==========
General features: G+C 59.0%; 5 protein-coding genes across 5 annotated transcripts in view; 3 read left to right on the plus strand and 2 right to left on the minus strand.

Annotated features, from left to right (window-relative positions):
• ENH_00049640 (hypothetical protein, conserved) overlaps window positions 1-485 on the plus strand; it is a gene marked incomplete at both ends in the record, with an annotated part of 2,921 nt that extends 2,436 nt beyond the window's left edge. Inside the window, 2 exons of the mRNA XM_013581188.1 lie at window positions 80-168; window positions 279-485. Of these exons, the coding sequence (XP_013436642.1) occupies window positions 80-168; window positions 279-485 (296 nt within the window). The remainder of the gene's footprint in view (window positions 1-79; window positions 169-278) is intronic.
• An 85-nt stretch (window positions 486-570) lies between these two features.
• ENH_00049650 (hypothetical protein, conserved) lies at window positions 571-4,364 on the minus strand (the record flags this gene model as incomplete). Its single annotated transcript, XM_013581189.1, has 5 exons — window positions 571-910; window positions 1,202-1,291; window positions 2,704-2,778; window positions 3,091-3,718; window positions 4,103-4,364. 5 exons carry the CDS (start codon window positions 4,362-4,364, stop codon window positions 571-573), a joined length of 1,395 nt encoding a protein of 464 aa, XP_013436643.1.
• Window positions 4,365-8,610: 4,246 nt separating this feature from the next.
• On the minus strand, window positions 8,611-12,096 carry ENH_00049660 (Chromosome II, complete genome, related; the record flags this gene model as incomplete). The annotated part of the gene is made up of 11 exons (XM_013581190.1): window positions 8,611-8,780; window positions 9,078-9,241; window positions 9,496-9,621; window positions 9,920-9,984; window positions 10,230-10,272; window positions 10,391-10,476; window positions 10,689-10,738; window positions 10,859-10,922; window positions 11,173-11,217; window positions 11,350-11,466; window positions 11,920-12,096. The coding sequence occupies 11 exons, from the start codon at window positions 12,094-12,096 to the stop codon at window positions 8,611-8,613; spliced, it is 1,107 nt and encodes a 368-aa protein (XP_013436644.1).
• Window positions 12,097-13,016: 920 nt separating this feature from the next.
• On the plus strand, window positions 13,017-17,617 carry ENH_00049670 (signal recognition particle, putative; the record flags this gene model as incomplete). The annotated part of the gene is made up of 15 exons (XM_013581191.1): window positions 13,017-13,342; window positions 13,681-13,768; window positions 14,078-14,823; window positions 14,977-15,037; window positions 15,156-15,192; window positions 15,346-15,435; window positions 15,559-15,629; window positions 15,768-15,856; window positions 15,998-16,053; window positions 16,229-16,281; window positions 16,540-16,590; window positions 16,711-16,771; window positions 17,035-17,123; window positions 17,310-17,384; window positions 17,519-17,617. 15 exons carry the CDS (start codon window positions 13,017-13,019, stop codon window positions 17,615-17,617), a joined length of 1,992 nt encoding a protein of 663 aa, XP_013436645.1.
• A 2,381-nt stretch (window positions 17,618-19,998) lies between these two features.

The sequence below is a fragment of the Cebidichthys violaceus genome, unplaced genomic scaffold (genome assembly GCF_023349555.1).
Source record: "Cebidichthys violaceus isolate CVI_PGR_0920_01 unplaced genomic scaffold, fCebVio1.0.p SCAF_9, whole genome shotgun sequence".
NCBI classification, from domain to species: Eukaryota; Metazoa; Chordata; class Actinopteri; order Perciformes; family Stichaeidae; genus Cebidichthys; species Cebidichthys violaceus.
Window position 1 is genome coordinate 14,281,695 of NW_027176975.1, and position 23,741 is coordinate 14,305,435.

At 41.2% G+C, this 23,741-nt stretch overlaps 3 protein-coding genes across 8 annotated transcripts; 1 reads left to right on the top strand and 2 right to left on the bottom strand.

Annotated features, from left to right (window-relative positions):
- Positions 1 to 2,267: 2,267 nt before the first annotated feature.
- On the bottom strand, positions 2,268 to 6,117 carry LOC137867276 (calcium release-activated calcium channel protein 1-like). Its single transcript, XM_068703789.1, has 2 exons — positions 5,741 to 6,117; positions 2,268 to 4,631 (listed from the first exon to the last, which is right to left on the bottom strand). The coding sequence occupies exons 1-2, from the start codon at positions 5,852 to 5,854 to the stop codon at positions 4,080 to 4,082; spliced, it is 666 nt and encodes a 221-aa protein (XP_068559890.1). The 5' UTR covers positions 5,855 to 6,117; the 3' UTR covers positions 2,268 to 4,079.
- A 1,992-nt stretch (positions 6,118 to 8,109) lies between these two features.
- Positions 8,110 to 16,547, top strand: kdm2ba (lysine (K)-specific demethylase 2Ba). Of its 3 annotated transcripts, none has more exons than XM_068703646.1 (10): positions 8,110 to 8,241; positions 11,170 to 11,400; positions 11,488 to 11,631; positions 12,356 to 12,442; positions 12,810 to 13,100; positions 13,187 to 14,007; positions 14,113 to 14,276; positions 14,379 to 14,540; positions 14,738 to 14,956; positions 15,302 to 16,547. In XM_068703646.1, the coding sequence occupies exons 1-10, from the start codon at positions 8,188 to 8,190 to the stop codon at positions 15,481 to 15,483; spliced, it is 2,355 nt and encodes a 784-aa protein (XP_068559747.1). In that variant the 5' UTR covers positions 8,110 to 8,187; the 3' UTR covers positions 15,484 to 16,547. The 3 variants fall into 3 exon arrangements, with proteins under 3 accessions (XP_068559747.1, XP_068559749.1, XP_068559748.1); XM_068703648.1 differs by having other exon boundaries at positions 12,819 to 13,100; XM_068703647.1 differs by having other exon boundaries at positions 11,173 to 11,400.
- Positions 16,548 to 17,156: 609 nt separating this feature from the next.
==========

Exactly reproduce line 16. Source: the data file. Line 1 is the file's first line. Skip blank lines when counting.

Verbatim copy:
Annotated features, from left to right (window-relative positions):